My Home Town, EFRAT
I live in Israel, in a town called Efrat. Efrat is the Biblical alternate name for Beit Lechem, Bethlehem (see the Bereshith, Genesis and the Book of Ruth) and today is situated a few kilometres south of modern day Bet Lechem. When we moved into this area, the poplation of Bethlehem [as well neighbouring Beit Jala and Beit Sahur] was at least 70% Christian. Today it is some 80% Muslim.
Because our city of Efrat is not located inside Bethlechem, the Israel National Names Committee decided that we should be called Efrata, but no-one here uses that name. Their implication is supposed be that we are not exactly in the location of the Biblical Efrat, only in the region.
Please look at my diverse photographs of Efrat
The first people to move into Efrat arrived around Pesach 1983. So we are now celebrating 25 years of populated existence :-) Efrat, like Rome, is built on 7 hills: Rimon, Te'ena, Gefen, Dekel, Zayit, Tamar and Dagan in order of existence. In addition the parallel ridge of Eitam is also slated to be part of Efrat, though the Israeli Government decided to build a partition wall (to partition between Arabs and Jews) between the seven hills and Eitam, scarring the Land irreparably.
I first came to (the site of the future) Efrat in December 1976 specifically to "check it out" with a view of eventually coming to live here. The [first] Rabin Government had just then recently approved the building of Efrat, and we were armed with maps from Moshe Moskovitch, a former resident of the original, destroyed Gush Etzion settlement bloc of 1948. He had lived in the moshav shitufi (communal settlement, but not quite as communal as a kibbutz) of Massuot Yitzchak, named interesting enough after the first Chief Rabbi of Israel, Rabbi Isaac Herzog, who was also first Chief Rabbi of the Irish Free State and the second Chief Rabbi of the British Mandate of Palestine (after Rabbi Kook (who spelt his name Kuk) -- I say interesting because then, as now, it is very rare to name anything around here after a living person. In fact in Jerusalem you have to have been dead for a least three years before you can get a street or roundabout named after you (just in case something unsavoury later comes out of the woodwork about you).
Moskovitch, more than anyone else, is responsible for the redevelopment of Gush Etzion, including the building of Efrat. He became the first Mayor of Efrat, though he never lived here. He still lives in the rebuilt moshav of Massuot Yitzchak, located near Ashkelon. As they say, "if you want to be a mayor, build your own town", [attributed to Meir Dizengoff, first mayor of Tel Aviv.]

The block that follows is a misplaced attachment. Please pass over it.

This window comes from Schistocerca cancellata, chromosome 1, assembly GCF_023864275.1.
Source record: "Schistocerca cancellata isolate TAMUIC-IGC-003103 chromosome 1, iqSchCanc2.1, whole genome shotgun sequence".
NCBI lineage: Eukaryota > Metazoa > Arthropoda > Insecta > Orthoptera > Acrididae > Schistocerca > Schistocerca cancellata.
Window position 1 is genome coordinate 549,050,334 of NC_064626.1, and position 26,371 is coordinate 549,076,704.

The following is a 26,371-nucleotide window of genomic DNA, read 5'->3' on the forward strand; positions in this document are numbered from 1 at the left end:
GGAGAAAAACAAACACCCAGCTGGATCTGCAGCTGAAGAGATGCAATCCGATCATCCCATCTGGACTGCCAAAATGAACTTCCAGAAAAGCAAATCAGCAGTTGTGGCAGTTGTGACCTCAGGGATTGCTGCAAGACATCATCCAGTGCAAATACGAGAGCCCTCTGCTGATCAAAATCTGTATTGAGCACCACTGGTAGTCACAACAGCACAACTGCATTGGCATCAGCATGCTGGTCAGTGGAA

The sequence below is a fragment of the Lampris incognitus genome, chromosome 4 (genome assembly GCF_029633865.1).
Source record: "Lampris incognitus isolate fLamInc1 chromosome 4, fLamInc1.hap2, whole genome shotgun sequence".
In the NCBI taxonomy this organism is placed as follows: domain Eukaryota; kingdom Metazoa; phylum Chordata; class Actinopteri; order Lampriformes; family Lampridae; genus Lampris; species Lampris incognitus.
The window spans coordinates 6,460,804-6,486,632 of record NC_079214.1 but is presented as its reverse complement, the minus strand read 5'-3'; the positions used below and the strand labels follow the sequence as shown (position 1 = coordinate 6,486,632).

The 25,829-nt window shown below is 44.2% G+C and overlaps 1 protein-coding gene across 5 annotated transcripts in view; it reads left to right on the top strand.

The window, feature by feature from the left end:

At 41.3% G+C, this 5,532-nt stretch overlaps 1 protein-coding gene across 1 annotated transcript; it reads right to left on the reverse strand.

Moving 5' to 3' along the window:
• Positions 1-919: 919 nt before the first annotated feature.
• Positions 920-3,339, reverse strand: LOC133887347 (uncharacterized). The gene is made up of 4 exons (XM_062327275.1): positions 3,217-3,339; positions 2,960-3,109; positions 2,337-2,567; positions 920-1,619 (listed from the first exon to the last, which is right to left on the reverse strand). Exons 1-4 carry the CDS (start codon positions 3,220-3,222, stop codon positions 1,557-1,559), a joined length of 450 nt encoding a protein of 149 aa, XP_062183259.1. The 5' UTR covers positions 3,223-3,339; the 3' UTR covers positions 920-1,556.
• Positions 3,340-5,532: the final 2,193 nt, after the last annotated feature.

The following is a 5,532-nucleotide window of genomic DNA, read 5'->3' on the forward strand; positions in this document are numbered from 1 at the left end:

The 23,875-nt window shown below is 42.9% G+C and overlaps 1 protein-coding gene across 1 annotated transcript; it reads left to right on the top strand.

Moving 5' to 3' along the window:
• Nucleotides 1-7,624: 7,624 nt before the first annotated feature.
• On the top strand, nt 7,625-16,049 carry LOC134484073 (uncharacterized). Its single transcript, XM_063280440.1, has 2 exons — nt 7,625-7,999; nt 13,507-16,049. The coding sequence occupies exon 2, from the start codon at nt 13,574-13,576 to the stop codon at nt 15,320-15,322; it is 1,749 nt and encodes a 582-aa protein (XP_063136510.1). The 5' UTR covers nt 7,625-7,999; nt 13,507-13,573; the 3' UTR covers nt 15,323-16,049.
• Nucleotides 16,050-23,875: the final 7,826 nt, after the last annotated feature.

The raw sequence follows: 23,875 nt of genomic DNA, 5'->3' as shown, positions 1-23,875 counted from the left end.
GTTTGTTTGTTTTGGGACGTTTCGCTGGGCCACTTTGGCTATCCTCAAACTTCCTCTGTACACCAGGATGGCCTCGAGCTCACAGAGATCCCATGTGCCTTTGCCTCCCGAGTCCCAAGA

The maps led us to what is today the hill of Zayit. There were then three Arab houses (we assumed Bedouin from the style) on the hill; otherwise the whole area, in every direction, was deserted. When Efrat was finally built, the first "suburb" was Rimon, the southernmost of the seven hills. This I later found out was because it was the closest to the already established Alon Shvut and the rest of Gush Etzion. This proximity reduced the cost of laying sewage pipes for the new town -- you see most people (planners) never really believed that Efrat would grow too much, even though officially they were building a town of 5,000 housing units over a north-south length of some five kilometres -- sausage-shaped town. Rabbi Shlomo Riskin, the rabbi of Efrat tells the story somewhat differently, and it's good there are dreamers, but in practical terms Efrat didn't start from the south in order for it to be close to Hevron, the City of the Patriarchs.
Unlike almost every other yishuv, town, (settlement in the language of the antisemites of the world) in Israel, Efrat did not go through a stage of living in what in Hebrew is called caravans, in reality, prefabs that can be moved whole on the back of a big truck. Also Efrat was open to all Jews without the need to pass ridiculous examinations, handwriting checks and the scrutiny of an Acceptance Committee. This meant that at least in theory Efrat could develop as quickly as existent demand tempered by the availability of housing. (Of course all along, demand was always outstripped supply, helped along by our fearless leaders who were greedily keen to maintain the level of their own housing prices.)
Most people still don't realise that the Acceptance Committees are the government's way of ensuring that the yishuvim, settlements, don't grow too much. Our governments like to keep non-like-minded beings like us under check. Of course the "settlers" will tell you that the committees are to ensure an homogeneous population -- as if I want to live next door to myself or someone else just like me -- and keep out undesirables (like me?). It still amazes how easy it is to fool Israelis, especially the [so-called] religious Zionist ones.
I eventually moved to Efrat in August 1985, after about 160 families were already here, with my wife, Jill Kuchar, publisher for many years of the Gushphon, the Gsh Etzion local-area phone book and three children, Yisrael 5, Elisha 3 and Michal 1 (month that is). We still live in Rimon in the same house we moved into back then. (I won't discuss the state of the house due to the superior building techniques used back then. The Arabs built very primitively, because they knew no better. But the architects, engineers and contractors were all Jewish -- and should all be ashamed of themselves. Please don't assume their low standard work came cheaply -- it did not!)
During the time we have lived here we have, by the Grace of the Almighty, had three more children (for the moment): Honi (no, we are not related to Hagar the Horrible), Meital who now spells her name Maytal and Aviel named after King Saul's grandfather, also known as Ner.
Menachem Kuchar, 27th June, 2008
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